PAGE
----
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The nine commandments

I've received many questions about the Ten Commandments over the years, and I always try to indicate that the numbering of the commandments differs depending on the religious tradition.

Recently, I referred to the commandment, "Thou shalt not murder," as a better translation than the King James Version Bible's "Thou shalt not kill." I also said that it's either commandment No. 5 or No. 6 depending on how you count the Big 10. This provoked many emails and letters, including one from L., a reader in Wisconsin, and another from R, of Pittsboro, N.C., who's having a big dispute with his brother-in-law, D., about when the mistranslation of the 5th/6th commandment occurred. J., of Long Island, just wanted the right numbering, right away.

So here we go into the jaws of the Big 10. (For the full text, which I don't have room to include, check out Exodus 20:1-14 and Deuteronomy 5:6-21.):

1. I am the Lord your God

2. No idolatry

3. Don't take God's name in vain

4. Keep the sabbath

5. Honor your parents

6. Don't murder

7. Don't commit adultery

8. Don't steal

9. Don't commit perjury

10. Don't covet anything

This is the numbering used by Judaism and by most Protestants and Greek Orthodox Christians. In this listing, "Thou shalt not kill/murder" is commandment No. 6.

However, in the Catholic and Lutheran traditions, the numbering of the commandments looks like this:

1. No idolatry

2. Don't take God's name in vain

3. Keep the sabbath

4. Honor your parents

5. Don't murder

6. Don't be an adulterer

7. Don't steal

8. Don't commit perjury

9. Don't covet your neighbor's wife

10. Don't covet your neighbor's things

In this version, the murder/killing commandment is No. 5 because the first commandment combines the first two commandments in the previous list.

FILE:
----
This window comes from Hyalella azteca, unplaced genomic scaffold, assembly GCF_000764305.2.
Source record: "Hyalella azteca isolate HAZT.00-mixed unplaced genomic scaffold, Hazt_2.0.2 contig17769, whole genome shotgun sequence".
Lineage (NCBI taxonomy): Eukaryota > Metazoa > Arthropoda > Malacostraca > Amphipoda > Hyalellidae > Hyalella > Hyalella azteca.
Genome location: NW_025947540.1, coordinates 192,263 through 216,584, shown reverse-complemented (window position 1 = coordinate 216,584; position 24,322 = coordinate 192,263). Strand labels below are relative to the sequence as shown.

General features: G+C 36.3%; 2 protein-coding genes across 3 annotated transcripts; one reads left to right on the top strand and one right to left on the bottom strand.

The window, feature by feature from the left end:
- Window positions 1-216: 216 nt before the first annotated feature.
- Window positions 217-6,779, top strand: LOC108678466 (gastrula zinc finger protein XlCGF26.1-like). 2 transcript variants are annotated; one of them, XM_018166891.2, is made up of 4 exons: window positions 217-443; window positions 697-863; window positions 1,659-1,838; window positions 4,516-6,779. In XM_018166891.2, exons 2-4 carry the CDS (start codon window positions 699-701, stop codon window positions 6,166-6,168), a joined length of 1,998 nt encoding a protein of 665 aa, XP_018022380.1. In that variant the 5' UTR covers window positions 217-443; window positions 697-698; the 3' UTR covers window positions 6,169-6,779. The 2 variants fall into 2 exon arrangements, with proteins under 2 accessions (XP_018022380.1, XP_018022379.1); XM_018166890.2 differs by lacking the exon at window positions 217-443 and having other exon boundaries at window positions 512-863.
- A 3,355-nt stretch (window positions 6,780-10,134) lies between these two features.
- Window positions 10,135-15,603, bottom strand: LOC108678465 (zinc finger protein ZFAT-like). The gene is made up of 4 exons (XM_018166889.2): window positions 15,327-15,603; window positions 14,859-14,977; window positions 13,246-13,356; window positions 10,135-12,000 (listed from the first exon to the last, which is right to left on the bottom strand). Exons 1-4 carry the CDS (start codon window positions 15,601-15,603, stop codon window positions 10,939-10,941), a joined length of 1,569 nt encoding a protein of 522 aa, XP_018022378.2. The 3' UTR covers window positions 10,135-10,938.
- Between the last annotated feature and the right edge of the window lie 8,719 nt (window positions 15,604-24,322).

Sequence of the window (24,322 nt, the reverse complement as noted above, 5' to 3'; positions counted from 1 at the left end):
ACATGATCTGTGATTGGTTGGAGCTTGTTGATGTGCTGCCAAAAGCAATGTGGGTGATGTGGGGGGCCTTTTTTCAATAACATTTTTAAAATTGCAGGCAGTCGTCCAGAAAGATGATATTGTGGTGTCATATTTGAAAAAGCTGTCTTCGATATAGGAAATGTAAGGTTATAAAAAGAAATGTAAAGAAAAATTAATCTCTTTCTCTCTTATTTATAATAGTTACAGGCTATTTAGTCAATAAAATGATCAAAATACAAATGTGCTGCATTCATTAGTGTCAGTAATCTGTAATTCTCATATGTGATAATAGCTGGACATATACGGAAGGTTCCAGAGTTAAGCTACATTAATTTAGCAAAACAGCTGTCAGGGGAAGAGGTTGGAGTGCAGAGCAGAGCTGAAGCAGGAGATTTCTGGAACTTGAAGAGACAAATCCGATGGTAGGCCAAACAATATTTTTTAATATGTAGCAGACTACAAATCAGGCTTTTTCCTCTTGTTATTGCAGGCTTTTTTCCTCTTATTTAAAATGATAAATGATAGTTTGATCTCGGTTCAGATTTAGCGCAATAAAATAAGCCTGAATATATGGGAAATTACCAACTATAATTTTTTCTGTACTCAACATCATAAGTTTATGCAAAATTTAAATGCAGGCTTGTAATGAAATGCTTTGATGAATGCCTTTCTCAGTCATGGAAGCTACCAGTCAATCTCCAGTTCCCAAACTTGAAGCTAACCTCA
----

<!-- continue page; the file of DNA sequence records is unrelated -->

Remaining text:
So this is what I think (I hope you're sitting down because this may shock you.): There are only nine commandments, not 10!

I think it's absolutely correct to combine the first two commandments because "I am the Lord your God..." is a statement, not a commandment. It does not command us to do anything. It's a prologue to the commandments. I also think that it's obviously correct to make all the coveting commandments at the end of the list just one commandment, not two. Thus, according to the GNS (Gellman Numbering System), there are only nine commandments. To wit:

1. No idolatry

2. Don't take God's name in vain

3. Keep the sabbath

4. Honor your parents

5. Don't murder

6. Don't be an adulterer

7. Don't steal

8. Don't commit perjury

9. Don't covet anything

This includes the best elements of the old numbering systems and also makes sense because these edicts are not specifically called the Ten Commandments in the text of Exodus or Deuteronomy. However, I admit that they are referred to as "the 10 words" in three other texts: Ex. 34:28; Deut. 4:13; Deut. 10:4

Look, I'm not optimistic that the world will come around to my way of numbering, but I'm a patient man, and the truth is on my side. There are only nine commandments, and if that's good enough for God, it's good enough for me.

If you really want 10 commandments -- so that there are five on each tablet -- how about adding this one: "Don't cut ahead in a line." Please send me your suggestions for a new 10th commandment.